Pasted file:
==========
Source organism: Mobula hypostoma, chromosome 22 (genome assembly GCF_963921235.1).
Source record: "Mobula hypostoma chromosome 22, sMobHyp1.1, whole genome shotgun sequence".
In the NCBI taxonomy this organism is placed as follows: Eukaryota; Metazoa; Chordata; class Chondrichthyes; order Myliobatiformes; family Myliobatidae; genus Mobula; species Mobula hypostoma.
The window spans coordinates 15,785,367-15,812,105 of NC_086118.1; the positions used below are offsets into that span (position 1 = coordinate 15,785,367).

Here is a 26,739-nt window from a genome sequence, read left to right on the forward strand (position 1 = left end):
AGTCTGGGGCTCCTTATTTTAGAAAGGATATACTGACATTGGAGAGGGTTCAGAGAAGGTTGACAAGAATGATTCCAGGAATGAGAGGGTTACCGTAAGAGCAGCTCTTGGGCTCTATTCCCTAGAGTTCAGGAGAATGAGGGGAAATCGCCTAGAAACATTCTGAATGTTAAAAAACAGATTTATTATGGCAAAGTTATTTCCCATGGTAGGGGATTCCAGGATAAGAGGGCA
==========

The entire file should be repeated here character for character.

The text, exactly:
Source organism: Mobula hypostoma, chromosome 22 (genome assembly GCF_963921235.1).
Source record: "Mobula hypostoma chromosome 22, sMobHyp1.1, whole genome shotgun sequence".
In the NCBI taxonomy this organism is placed as follows: Eukaryota; Metazoa; Chordata; class Chondrichthyes; order Myliobatiformes; family Myliobatidae; genus Mobula; species Mobula hypostoma.
The window spans coordinates 15,785,367-15,812,105 of NC_086118.1; the positions used below are offsets into that span (position 1 = coordinate 15,785,367).

Here is a 26,739-nt window from a genome sequence, read left to right on the forward strand (position 1 = left end):
AGTCTGGGGCTCCTTATTTTAGAAAGGATATACTGACATTGGAGAGGGTTCAGAGAAGGTTGACAAGAATGATTCCAGGAATGAGAGGGTTACCGTAAGAGCAGCTCTTGGGCTCTATTCCCTAGAGTTCAGGAGAATGAGGGGAAATCGCCTAGAAACATTCTGAATGTTAAAAAACAGATTTATTATGGCAAAGTTATTTCCCATGGTAGGGGATTCCAGGATAAGAGGGCA